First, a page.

The demand for Google’s Chromebook has been on the rise for a few years now. If you look at earnings from major OEM companies like Dell Technologies and HP, they have seen gains in the double digits from Chromebooks. Another fact is that Chromebook sales have exceeded the sales of Apple’s MacBook in 2020.
Launched in 2011, Chrome OS-powered laptops were not practical laptops for most people as they were stripped down and lacked features. Because the Chrome OS was a lightweight operating system designed to pass the majority of the user’s processing and storage onto Google’s remote servers, Chromebooks did not have much memory or fast chips on them. Their reliance on an internet connection was a headache for many as they became useless without a Wi-Fi connection. You could only access your files, office suite, and most other operations over the internet, and these internet services were not matured yet.
More often than not, Chromebooks were cheaply made with underpowered processors, cheap plastic bodies, and cheap screens. However, the biggest downside was the lack of developer support; it was very hard to find applications that ran on Chrome OS. Even when android app integration was added to the operating system, most applications did not run well.
In light of these major hurdles, how did Google turn things around and make Chrome OS the fourth major operating system? Here are three major reasons Chrome OS is on the rise:
Google heavily marketed Chrome OS’s minimalist features as a positive for schools and parents. Chrome OS integration with Google Apps for Education, which includes popular apps such as Docs, Gmail, Calendar, Drive, and Google Classroom, allows teachers and students to collaborate on assignments in real-time. Chrome OS also comes with a multilayered security architecture, eliminating the need for antivirus software.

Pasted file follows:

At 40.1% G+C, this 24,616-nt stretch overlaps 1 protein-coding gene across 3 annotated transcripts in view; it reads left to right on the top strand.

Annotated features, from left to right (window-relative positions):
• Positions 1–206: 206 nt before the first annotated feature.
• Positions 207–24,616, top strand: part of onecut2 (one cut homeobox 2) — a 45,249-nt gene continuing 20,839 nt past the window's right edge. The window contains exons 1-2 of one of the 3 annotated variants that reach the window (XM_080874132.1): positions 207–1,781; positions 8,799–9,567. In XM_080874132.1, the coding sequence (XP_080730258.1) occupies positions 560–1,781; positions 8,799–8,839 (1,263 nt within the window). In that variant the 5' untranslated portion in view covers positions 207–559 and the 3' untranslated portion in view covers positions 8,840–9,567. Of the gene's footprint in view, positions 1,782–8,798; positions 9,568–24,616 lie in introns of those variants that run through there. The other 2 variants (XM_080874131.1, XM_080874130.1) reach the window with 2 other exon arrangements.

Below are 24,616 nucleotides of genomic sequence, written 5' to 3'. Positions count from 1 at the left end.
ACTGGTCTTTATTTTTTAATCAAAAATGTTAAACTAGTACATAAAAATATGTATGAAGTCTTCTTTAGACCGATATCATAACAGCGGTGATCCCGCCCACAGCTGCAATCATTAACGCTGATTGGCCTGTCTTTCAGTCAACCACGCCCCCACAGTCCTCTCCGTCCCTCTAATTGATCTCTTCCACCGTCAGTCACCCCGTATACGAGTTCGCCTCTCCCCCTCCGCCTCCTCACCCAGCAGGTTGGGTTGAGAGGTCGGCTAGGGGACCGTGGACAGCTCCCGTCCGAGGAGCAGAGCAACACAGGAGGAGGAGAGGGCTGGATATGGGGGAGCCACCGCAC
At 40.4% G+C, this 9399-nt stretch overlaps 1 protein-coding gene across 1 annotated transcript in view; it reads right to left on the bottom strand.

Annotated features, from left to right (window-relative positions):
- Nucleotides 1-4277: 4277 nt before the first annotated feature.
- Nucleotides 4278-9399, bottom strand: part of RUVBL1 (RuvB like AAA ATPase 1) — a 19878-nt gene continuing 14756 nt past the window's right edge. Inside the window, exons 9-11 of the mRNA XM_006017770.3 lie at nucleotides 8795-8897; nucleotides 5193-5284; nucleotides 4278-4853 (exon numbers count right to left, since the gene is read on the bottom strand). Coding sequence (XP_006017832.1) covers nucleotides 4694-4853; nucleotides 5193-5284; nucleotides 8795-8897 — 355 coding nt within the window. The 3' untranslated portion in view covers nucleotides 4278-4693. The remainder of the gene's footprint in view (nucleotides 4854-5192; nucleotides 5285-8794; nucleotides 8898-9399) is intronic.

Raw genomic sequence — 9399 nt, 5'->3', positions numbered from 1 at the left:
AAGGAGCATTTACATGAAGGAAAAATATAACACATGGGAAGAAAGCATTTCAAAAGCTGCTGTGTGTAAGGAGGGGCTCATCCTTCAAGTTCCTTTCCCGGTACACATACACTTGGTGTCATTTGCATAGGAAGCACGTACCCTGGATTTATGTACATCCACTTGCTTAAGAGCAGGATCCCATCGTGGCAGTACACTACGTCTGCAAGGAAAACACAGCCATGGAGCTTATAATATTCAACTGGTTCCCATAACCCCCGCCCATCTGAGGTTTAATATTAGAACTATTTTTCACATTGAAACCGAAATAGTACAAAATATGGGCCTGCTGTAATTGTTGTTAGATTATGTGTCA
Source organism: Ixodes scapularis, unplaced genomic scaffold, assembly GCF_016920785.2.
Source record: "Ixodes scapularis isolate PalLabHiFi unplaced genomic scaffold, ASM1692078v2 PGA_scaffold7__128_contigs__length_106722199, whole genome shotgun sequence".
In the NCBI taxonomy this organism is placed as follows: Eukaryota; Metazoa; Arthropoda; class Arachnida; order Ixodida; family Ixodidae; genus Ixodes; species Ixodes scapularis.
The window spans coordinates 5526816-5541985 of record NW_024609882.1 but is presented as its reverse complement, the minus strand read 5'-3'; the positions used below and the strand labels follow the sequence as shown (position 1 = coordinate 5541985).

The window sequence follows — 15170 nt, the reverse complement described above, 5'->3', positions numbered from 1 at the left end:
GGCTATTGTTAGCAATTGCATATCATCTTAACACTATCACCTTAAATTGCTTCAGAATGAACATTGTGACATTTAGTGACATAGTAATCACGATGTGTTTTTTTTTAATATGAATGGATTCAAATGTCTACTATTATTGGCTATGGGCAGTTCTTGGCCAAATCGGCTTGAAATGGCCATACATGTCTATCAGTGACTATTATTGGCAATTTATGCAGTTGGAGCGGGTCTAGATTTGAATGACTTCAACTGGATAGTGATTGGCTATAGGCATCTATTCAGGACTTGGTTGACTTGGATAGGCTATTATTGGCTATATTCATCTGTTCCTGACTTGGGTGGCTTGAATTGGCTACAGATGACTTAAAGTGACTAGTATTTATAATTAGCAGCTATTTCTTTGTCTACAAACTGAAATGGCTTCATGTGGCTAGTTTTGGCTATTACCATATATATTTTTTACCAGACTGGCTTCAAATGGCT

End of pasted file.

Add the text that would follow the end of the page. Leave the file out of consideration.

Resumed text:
The fact that Chromebooks are cheaper and weigh less than other laptops was also a major selling point.
The same reasons Chromebooks were suitable for schools made them very attractive for enterprise use.
Enterprise users have the benefit of having Google Workspaces (formerly G Suite) easily integrating with Chrome OS. Working with a Google Workspace Partner who will provide support and training, your business and employees will be able to utilize all the applications that come with the suite and get the best user experience and productivity from it.
Marketing to enterprise users also led to OEM manufacturers making better quality Chrome OS devices with higher price tags.
3. The pandemic
Due to the pandemic, offices and schools all over the world closed down to adhere to social distancing protocols and people turned to work from home to keep earning and studying.
People turned to Chromebooks, as they are cheaper solutions to the challenges of remote learning and working from home.
Should you buy a Chromebook as your next laptop?
The simplest answer is if it fits your workflow and budget. Check out Chromebook prices online and compare.
Chrome OS is no longer the underpowered little brother to Mac OS and Windows, the operating system has matured and found its niche.